It’s possible to consider the failures associated with transfer of the LE patients as honest errors caused by system issues. For example, in this case, conceivably, the educational system is part of the problem; it failed to provide these individuals with the skills and judgment they needed to safely implement a fine policy, that of de-institutionalising chronically ill patients, with the intention of restoring those patients to a fuller life, in society, and saving public money in the process.

 

On the other hand, decisions were made by the principals (Mahlangu, Selebano, and Manamela) in the face of clear facts, advice from experts, and protests by many others who argued against the course of action they pursued. Leaving aside the evidence of lies and falsification of records and licenses, all clearly unacceptable, the NGOs to which patients were sent appear to have been utterly inappropriate settings of care for mental health patients, or any other type of patient for that matter – and the principals knew it. While Mahlangu and the others probably did not intend at the outset to deliberately harm these vulnerable patients, by the standards of a just culture their actions were unacceptable, can probably be characterised as reckless, and there is culpability.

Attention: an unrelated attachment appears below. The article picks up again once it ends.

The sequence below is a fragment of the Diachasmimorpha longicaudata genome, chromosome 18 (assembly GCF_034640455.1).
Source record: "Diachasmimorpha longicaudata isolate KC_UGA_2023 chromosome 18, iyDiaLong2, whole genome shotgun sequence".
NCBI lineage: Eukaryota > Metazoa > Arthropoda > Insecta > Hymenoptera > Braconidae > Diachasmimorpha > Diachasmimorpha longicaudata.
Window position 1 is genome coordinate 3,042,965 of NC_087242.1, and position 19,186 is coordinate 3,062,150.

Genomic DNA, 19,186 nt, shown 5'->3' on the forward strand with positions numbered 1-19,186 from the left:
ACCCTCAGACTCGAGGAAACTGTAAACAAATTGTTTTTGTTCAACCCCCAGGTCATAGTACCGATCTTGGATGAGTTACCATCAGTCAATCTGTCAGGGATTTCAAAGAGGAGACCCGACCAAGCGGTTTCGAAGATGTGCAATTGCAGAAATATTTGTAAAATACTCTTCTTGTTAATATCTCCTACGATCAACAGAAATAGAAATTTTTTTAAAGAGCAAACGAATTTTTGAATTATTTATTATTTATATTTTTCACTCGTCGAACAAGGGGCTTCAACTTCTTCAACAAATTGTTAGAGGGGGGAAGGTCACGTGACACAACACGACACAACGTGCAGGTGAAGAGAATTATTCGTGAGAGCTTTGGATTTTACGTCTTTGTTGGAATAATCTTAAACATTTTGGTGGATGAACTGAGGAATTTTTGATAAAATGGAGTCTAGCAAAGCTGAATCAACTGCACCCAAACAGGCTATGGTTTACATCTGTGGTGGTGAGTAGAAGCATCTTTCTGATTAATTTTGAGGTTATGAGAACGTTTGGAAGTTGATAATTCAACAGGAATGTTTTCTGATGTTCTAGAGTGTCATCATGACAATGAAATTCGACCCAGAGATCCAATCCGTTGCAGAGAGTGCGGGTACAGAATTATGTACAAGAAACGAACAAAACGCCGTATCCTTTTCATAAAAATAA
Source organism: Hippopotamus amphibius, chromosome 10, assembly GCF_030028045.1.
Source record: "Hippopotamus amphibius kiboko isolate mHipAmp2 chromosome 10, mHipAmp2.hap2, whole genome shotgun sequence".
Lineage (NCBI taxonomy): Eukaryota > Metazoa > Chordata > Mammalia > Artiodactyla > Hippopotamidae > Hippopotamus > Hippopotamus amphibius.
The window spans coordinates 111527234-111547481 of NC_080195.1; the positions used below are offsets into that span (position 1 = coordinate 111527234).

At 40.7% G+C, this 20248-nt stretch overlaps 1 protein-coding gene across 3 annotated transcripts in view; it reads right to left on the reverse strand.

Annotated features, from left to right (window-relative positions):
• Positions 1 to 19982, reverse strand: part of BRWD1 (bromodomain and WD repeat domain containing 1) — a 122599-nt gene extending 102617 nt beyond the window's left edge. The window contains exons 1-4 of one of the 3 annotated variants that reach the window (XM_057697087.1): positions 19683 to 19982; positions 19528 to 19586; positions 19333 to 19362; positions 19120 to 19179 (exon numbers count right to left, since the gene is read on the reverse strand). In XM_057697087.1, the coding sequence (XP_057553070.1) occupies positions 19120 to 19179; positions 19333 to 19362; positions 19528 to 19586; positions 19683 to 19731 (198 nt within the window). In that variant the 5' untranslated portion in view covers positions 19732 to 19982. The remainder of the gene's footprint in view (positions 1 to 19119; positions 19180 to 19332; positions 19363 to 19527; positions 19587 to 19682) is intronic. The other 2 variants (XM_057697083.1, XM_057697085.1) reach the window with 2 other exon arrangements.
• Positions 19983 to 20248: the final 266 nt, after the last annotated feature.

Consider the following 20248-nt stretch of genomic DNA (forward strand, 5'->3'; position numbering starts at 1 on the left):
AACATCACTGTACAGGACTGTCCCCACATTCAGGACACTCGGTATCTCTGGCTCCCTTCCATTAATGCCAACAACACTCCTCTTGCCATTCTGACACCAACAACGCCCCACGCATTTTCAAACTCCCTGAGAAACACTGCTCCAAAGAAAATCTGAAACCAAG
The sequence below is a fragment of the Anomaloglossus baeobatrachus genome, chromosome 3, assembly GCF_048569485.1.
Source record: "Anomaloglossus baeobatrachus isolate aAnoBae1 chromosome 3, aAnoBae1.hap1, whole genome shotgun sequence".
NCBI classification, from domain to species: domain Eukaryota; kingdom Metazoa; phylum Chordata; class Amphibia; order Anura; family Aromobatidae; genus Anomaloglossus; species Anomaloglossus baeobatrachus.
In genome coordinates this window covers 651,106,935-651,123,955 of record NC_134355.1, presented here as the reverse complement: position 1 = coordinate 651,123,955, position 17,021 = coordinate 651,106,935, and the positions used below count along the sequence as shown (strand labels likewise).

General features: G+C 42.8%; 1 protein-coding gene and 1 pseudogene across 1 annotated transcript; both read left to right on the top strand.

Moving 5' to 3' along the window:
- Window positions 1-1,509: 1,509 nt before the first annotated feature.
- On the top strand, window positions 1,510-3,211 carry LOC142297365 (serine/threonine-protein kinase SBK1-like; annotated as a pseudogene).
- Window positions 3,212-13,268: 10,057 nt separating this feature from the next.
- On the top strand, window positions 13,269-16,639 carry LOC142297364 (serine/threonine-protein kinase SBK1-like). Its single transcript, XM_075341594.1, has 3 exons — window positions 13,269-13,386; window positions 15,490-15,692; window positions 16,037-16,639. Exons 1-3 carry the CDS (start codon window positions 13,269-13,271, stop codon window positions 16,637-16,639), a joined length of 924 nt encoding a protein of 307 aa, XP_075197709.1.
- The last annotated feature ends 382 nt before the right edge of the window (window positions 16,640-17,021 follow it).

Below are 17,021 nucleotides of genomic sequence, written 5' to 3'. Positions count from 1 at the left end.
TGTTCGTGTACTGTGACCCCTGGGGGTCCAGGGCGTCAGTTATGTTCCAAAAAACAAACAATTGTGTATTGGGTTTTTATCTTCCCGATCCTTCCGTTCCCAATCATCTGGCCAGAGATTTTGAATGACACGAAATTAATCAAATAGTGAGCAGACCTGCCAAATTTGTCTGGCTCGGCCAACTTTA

While its clear therefore, from Prof Makgoba’s report, that the behavior of the principals fell outside what could be regarded in a just culture to be reasonable, the tendency to blame individuals – the ‘bad apple’ approach to quality – is still a problem and will generally not take us toward solutions. It is instructive to continue to apply a broader health systems perspective to other aspects of this case.

 

Many healthcare providers, and other participants, would have seen up close the conditions to which the LE patients were exposed. Some tried to stand in the way, but others stood by in silence. Why did the events progress to their fatal conclusions? Perhaps what we see in this extreme set of events explains and applies to the poor quality of care unfortunately experienced by our citizens in other facilities that only occasionally receive the attention that these tragic events have had. The underlying system factors that surely played a part, and are continuing to play a role in other health facilities include: